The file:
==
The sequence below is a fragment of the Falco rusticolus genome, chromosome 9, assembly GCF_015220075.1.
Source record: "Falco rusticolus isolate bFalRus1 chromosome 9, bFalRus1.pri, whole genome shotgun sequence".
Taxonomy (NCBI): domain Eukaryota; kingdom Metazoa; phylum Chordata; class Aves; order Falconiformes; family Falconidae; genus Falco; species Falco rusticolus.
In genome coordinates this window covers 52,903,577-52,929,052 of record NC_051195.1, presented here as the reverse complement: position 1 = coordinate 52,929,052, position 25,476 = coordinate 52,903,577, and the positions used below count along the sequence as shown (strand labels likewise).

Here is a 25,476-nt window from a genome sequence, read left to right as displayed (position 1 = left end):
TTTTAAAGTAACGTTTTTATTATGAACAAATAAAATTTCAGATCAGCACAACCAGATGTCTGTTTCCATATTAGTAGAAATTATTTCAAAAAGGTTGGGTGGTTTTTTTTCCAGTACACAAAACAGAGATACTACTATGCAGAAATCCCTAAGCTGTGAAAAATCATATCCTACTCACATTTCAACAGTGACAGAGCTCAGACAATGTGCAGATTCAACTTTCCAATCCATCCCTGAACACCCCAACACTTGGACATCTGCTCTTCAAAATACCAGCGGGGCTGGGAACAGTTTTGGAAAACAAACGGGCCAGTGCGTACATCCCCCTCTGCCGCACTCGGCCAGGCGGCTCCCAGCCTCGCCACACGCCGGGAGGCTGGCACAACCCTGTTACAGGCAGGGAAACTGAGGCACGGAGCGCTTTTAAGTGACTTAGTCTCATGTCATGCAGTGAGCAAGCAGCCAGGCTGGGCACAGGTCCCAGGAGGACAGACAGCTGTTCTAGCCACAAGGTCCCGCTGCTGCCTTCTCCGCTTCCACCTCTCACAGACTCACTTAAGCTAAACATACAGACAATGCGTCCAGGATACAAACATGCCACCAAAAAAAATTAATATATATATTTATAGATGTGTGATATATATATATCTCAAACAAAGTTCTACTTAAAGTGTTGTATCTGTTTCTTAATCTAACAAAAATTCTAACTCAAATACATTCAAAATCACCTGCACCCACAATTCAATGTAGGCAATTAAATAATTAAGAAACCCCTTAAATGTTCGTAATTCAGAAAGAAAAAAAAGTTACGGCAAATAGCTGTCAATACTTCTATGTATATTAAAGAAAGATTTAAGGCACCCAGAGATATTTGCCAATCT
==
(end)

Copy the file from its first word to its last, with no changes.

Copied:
The sequence below is a fragment of the Falco rusticolus genome, chromosome 9, assembly GCF_015220075.1.
Source record: "Falco rusticolus isolate bFalRus1 chromosome 9, bFalRus1.pri, whole genome shotgun sequence".
Taxonomy (NCBI): domain Eukaryota; kingdom Metazoa; phylum Chordata; class Aves; order Falconiformes; family Falconidae; genus Falco; species Falco rusticolus.
In genome coordinates this window covers 52,903,577-52,929,052 of record NC_051195.1, presented here as the reverse complement: position 1 = coordinate 52,929,052, position 25,476 = coordinate 52,903,577, and the positions used below count along the sequence as shown (strand labels likewise).

Here is a 25,476-nt window from a genome sequence, read left to right as displayed (position 1 = left end):
TTTTAAAGTAACGTTTTTATTATGAACAAATAAAATTTCAGATCAGCACAACCAGATGTCTGTTTCCATATTAGTAGAAATTATTTCAAAAAGGTTGGGTGGTTTTTTTTCCAGTACACAAAACAGAGATACTACTATGCAGAAATCCCTAAGCTGTGAAAAATCATATCCTACTCACATTTCAACAGTGACAGAGCTCAGACAATGTGCAGATTCAACTTTCCAATCCATCCCTGAACACCCCAACACTTGGACATCTGCTCTTCAAAATACCAGCGGGGCTGGGAACAGTTTTGGAAAACAAACGGGCCAGTGCGTACATCCCCCTCTGCCGCACTCGGCCAGGCGGCTCCCAGCCTCGCCACACGCCGGGAGGCTGGCACAACCCTGTTACAGGCAGGGAAACTGAGGCACGGAGCGCTTTTAAGTGACTTAGTCTCATGTCATGCAGTGAGCAAGCAGCCAGGCTGGGCACAGGTCCCAGGAGGACAGACAGCTGTTCTAGCCACAAGGTCCCGCTGCTGCCTTCTCCGCTTCCACCTCTCACAGACTCACTTAAGCTAAACATACAGACAATGCGTCCAGGATACAAACATGCCACCAAAAAAAATTAATATATATATTTATAGATGTGTGATATATATATATCTCAAACAAAGTTCTACTTAAAGTGTTGTATCTGTTTCTTAATCTAACAAAAATTCTAACTCAAATACATTCAAAATCACCTGCACCCACAATTCAATGTAGGCAATTAAATAATTAAGAAACCCCTTAAATGTTCGTAATTCAGAAAGAAAAAAAAGTTACGGCAAATAGCTGTCAATACTTCTATGTATATTAAAGAAAGATTTAAGGCACCCAGAGATATTTGCCAATCT